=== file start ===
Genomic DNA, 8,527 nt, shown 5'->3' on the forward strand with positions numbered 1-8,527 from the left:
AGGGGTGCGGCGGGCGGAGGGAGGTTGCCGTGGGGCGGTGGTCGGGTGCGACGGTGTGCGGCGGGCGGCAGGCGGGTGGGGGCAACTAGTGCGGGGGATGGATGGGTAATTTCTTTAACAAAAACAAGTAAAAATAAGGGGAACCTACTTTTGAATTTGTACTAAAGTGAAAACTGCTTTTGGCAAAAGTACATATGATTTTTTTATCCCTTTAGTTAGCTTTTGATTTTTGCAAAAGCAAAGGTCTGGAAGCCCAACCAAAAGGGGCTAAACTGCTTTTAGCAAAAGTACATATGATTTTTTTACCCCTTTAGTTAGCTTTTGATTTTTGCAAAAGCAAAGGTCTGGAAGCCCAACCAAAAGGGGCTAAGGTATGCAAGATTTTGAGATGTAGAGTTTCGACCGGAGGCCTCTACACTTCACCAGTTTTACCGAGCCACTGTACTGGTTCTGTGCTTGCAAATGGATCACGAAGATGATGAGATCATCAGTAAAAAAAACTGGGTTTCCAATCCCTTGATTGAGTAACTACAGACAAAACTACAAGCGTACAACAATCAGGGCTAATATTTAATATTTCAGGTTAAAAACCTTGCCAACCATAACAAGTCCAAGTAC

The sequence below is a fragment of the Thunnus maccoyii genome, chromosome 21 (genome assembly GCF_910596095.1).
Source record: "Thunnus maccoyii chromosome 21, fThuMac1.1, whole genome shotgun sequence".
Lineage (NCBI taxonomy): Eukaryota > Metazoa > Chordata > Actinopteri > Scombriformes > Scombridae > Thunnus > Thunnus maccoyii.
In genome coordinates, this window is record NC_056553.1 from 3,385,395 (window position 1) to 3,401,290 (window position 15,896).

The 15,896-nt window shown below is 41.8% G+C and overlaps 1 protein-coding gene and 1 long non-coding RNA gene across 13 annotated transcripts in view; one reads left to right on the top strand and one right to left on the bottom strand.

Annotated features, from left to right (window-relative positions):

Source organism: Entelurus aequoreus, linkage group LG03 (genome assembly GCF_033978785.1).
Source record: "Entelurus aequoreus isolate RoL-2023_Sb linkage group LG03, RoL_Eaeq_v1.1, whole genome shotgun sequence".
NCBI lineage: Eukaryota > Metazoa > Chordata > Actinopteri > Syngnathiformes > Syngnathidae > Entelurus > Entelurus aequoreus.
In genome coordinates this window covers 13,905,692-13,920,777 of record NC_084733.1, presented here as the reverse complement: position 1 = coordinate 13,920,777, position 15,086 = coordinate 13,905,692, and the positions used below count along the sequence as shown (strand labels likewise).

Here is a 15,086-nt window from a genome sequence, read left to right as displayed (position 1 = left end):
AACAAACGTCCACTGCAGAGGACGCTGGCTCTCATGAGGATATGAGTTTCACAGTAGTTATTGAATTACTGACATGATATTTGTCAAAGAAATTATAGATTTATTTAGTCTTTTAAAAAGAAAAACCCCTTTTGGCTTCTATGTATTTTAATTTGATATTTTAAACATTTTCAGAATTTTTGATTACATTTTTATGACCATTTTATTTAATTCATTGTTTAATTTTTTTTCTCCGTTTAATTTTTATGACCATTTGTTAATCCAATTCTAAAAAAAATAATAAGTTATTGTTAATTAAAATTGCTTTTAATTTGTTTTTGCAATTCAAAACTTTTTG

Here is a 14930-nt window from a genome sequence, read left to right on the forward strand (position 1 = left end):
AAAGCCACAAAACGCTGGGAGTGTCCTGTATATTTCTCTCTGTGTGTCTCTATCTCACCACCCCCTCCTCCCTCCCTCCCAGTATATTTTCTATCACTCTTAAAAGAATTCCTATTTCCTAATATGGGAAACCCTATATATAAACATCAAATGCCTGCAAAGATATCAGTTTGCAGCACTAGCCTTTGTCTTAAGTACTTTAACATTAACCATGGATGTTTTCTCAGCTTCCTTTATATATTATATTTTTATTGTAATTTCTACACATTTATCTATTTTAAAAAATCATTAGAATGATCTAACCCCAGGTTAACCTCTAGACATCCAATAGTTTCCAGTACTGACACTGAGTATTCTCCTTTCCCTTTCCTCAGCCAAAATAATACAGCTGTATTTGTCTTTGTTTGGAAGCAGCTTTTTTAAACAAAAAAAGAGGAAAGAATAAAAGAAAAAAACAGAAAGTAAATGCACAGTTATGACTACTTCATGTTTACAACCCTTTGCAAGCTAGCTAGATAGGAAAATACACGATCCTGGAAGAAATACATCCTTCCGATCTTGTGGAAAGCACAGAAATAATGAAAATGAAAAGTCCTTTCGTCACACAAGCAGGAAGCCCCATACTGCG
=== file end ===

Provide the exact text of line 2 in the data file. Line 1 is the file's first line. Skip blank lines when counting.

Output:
AGGGGTGCGGCGGGCGGAGGGAGGTTGCCGTGGGGCGGTGGTCGGGTGCGACGGTGTGCGGCGGGCGGCAGGCGGGTGGGGGCAACTAGTGCGGGGGATGGATGGGTAATTTCTTTAACAAAAACAAGTAAAAATAAGGGGAACCTACTTTTGAATTTGTACTAAAGTGAAAACTGCTTTTGGCAAAAGTACATATGATTTTTTTATCCCTTTAGTTAGCTTTTGATTTTTGCAAAAGCAAAGGTCTGGAAGCCCAACCAAAAGGGGCTAAACTGCTTTTAGCAAAAGTACATATGATTTTTTTACCCCTTTAGTTAGCTTTTGATTTTTGCAAAAGCAAAGGTCTGGAAGCCCAACCAAAAGGGGCTAAGGTATGCAAGATTTTGAGATGTAGAGTTTCGACCGGAGGCCTCTACACTTCACCAGTTTTACCGAGCCACTGTACTGGTTCTGTGCTTGCAAATGGATCACGAAGATGATGAGATCATCAGTAAAAAAAACTGGGTTTCCAATCCCTTGATTGAGTAACTACAGACAAAACTACAAGCGTACAACAATCAGGGCTAATATTTAATATTTCAGGTTAAAAACCTTGCCAACCATAACAAGTCCAAGTAC